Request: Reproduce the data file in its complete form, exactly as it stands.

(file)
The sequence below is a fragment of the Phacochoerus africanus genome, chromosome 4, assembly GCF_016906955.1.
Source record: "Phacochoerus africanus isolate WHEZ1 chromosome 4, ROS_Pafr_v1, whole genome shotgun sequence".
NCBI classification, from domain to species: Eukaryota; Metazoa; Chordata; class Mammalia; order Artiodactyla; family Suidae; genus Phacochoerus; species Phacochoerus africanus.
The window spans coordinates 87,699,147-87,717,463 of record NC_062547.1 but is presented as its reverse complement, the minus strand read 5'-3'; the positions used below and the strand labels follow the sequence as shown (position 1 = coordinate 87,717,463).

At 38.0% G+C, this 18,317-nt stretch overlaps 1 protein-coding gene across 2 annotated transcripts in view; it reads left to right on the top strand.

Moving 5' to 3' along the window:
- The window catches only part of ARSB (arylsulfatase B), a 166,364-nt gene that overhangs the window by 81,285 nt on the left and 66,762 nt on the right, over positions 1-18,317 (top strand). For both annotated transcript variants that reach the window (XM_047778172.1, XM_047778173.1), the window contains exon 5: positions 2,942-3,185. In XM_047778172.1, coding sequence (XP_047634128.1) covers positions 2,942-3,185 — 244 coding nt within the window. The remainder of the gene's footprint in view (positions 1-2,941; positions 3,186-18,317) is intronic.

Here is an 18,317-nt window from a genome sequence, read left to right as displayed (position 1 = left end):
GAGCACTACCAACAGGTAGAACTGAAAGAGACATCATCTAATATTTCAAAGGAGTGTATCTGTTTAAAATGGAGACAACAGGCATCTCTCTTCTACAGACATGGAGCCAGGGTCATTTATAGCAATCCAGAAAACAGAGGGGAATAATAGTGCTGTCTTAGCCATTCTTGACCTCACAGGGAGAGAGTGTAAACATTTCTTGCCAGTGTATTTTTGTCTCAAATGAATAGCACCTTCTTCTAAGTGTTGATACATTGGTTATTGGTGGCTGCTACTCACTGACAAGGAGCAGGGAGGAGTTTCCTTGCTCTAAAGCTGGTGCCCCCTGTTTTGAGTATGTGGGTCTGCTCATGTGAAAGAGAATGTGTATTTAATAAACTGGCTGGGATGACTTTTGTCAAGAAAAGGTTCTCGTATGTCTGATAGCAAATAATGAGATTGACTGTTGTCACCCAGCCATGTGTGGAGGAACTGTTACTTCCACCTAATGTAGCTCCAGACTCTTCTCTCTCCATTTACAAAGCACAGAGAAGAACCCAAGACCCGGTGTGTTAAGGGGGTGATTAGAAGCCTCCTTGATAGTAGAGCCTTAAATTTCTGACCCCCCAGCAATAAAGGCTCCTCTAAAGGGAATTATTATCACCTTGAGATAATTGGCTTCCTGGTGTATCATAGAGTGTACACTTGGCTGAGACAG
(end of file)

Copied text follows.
The sequence below is a fragment of the Phacochoerus africanus genome, chromosome 4, assembly GCF_016906955.1.
Source record: "Phacochoerus africanus isolate WHEZ1 chromosome 4, ROS_Pafr_v1, whole genome shotgun sequence".
NCBI classification, from domain to species: Eukaryota; Metazoa; Chordata; class Mammalia; order Artiodactyla; family Suidae; genus Phacochoerus; species Phacochoerus africanus.
The window spans coordinates 87,699,147-87,717,463 of record NC_062547.1 but is presented as its reverse complement, the minus strand read 5'-3'; the positions used below and the strand labels follow the sequence as shown (position 1 = coordinate 87,717,463).

At 38.0% G+C, this 18,317-nt stretch overlaps 1 protein-coding gene across 2 annotated transcripts in view; it reads left to right on the top strand.

Moving 5' to 3' along the window:
- The window catches only part of ARSB (arylsulfatase B), a 166,364-nt gene that overhangs the window by 81,285 nt on the left and 66,762 nt on the right, over positions 1-18,317 (top strand). For both annotated transcript variants that reach the window (XM_047778172.1, XM_047778173.1), the window contains exon 5: positions 2,942-3,185. In XM_047778172.1, coding sequence (XP_047634128.1) covers positions 2,942-3,185 — 244 coding nt within the window. The remainder of the gene's footprint in view (positions 1-2,941; positions 3,186-18,317) is intronic.

Here is an 18,317-nt window from a genome sequence, read left to right as displayed (position 1 = left end):
GAGCACTACCAACAGGTAGAACTGAAAGAGACATCATCTAATATTTCAAAGGAGTGTATCTGTTTAAAATGGAGACAACAGGCATCTCTCTTCTACAGACATGGAGCCAGGGTCATTTATAGCAATCCAGAAAACAGAGGGGAATAATAGTGCTGTCTTAGCCATTCTTGACCTCACAGGGAGAGAGTGTAAACATTTCTTGCCAGTGTATTTTTGTCTCAAATGAATAGCACCTTCTTCTAAGTGTTGATACATTGGTTATTGGTGGCTGCTACTCACTGACAAGGAGCAGGGAGGAGTTTCCTTGCTCTAAAGCTGGTGCCCCCTGTTTTGAGTATGTGGGTCTGCTCATGTGAAAGAGAATGTGTATTTAATAAACTGGCTGGGATGACTTTTGTCAAGAAAAGGTTCTCGTATGTCTGATAGCAAATAATGAGATTGACTGTTGTCACCCAGCCATGTGTGGAGGAACTGTTACTTCCACCTAATGTAGCTCCAGACTCTTCTCTCTCCATTTACAAAGCACAGAGAAGAACCCAAGACCCGGTGTGTTAAGGGGGTGATTAGAAGCCTCCTTGATAGTAGAGCCTTAAATTTCTGACCCCCCAGCAATAAAGGCTCCTCTAAAGGGAATTATTATCACCTTGAGATAATTGGCTTCCTGGTGTATCATAGAGTGTACACTTGGCTGAGACAG